In a manner similar to the Charles Manson murders, Frazier murdered a Santa Cruz family of five, eye surgeon Victor Ohta and family. A reference was made to this in the film “The Lost Boys”, which was shot in Santa Cruz, but called Santa Carla, where they repeatedly call the town the “Murder Capital of the World.” Kemper and Mullin were briefly held in adjoining cells, with the former angrily accusing the latter of stealing his body-dumping sites.

Edmund Kemper remains among the general prison population and is incarcerated at Vacaville State Prison.

Victims of Ed Kemper

Maude Kemper August 27, 1964

Ed Emil Kemper August 27, 1964

Mary Anne Pisce May 5, 1972

Anita Luchese May 5, 1972

Aiko Koo September 14, 1972

Cindy Schall January 8, 1973

Rosalind Thorpe February 5, 1973

Alice Lui February 5, 1973

Clarnell Strandberg April 21, 1973

Sally Hallett April 21, 1973

Popular culture

The Berzerker’s song “Forever” from the self titled album contains samples from Ed Kemper’s testament, including “As I’m sitting there with a severed head in my hand, talking to it, or looking at it, and I’m about to go crazy, literally I’m about to go completely… Flywheel loose and just fall apart”. It also contains samples such as “At the age of 24, he murdered his mother, then called police and confessed to having dismembered college co-eds for two years, as well as cannibalizing and raping their headless bodies” and “put her vocal cords in a garbage disposal, then threw darts at her severed head”. These are all references to Kemper’s murders

Church of Misery’s song “Killfornia” contains a long testament by Kemper, also featuring the line “As I’m sitting there with a severed head in my hand…”

Optimum Wound Profile also use long segments of Kemper’s testimony on the song “Crave”, once more including the “severed head” line.

American death-grind metal band Macabre wrote a song about Edmund Kemper on their 1993 album Sinister Slaughter entitled “Edmund Kemper Had a Horrible Temper.”

He was once quoted in an interview: “What do you think, now, when you see a pretty girl walking down the street?” and answering himself: “One side of me says, ‘Wow, what an attractive chick. I’d like to talk to her, date her.’ The other side of me says, ‘I wonder how her head would look on a stick.'” In Bret Easton Ellis’ book American Psycho, main character Patrick Bateman, himself a serial killer, paraphrases this quote when asked about women, although he mistakenly attributes it to Ed Gein.

Author Thomas Harris based the character of Buffalo Bill in his book The Silence of the Lambs in part upon Kemper. In the book, Buffalo Bill was a serial killer who, like Kemper, had begun his “career” by impulsively killing his grandparents as a teenager.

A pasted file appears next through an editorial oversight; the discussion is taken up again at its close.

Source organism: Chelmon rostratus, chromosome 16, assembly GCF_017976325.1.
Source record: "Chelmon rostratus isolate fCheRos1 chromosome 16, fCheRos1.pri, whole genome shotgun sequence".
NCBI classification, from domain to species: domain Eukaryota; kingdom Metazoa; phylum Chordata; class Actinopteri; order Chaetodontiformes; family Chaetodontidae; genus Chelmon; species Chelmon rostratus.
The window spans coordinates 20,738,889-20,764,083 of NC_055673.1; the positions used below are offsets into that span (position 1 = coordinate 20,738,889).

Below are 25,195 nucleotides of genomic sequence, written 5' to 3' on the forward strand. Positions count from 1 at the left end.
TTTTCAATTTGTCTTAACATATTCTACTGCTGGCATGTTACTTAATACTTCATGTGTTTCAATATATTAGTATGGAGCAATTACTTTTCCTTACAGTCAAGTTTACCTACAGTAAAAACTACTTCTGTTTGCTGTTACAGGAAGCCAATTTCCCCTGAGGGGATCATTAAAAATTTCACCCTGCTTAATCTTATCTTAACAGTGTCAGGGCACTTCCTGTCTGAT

The Ed Kemper Trio took their name from the killer. The band formed in the late nineties in Montgomery, Alabama, releasing three albums on Pinebox Records.

System of a Down’s song “Forever” (aka “Fortress” or “Outer Space”) from the leaked album “Toxicity II” contains lyrics referencing Kemper including “Edmund Kemper solved it all, He fooled the shrinks.” The song was later dropped from the released “Steal This Album!”

Pioneering industrial act Throbbing Gristle’s song “Urge to Kill”, performed only once at a 1978 concert, details Kemper’s crimes.

Dr Octagon – The Instrumentalyst album has Kemper interview excerpts in the song “I’m Destructive.”

The Discovery Times show Most Evil featured Edmund Kemper in their episode on “Masterminds”.

The intro of the song “The Glorious Dead”, by Dutch death metal group Gorefest, features Edmund Kemper speaking “I am an human being and I kill human beings, and I did it in my society”.

Kemper is described as an “exotic” serial killer compared to Ted Bundy, John Wayne Gacy, and Jeffrey Dahmer in the novel Black House, by Stephen King and Peter Straub.

SuicideGirls model Kemper took her name from the serial killer.

The 2003 movie Cradle of Fear features a convicted serial killer named Kemper.


Cheney, Margaret, Why: The Serial Killer in America. R& E Publishers:Saratoga, CA (1992). (Reprinting of the author’s The Co-Ed Killer. Walker and Company:New York, NY (1976). ISBN 0-8027-0514-6.)

Damio, Ward, Urge to Kill. Pinnacle Books:New York, NY (1974). ISBN 0-523-00380-3. (Discusses Kemper plus two contemporary Santa Cruz killers: John Linley Frazer and Herbert W. Mullin)

Leyton, Elliott, Hunting Humans: The Rise Of The Modern Multiple Murderer. McClelland & Stewart (2005). ISBN 0-7710-5025-9. (Full chapter on Kemper)

Ressler, Robert K., Whoever Fights Monsters: My Twenty Years Tracking Serial Killers for The FBI. (approx. 20 pages on Kemper).

West, Don, Sacrifice Unto Me. Pinnacle Books:New York, NY (1974). ISBN 0-515-03335-9. (Story of Kemper and Herbert W. Mullin)

Douglas, John, Mind Hunter. Pocket Books:New York, NY (1995). ISBN 0-671-52890-4.

Lawson, Christine Ann (2002). Understanding the Borderline Mother — Helping Her Children Transcend the Intense, Unpredictable, and Volatile Relationship. Jason Aronson, 129-131,136,139,141,144,278. ISBN 0765703319.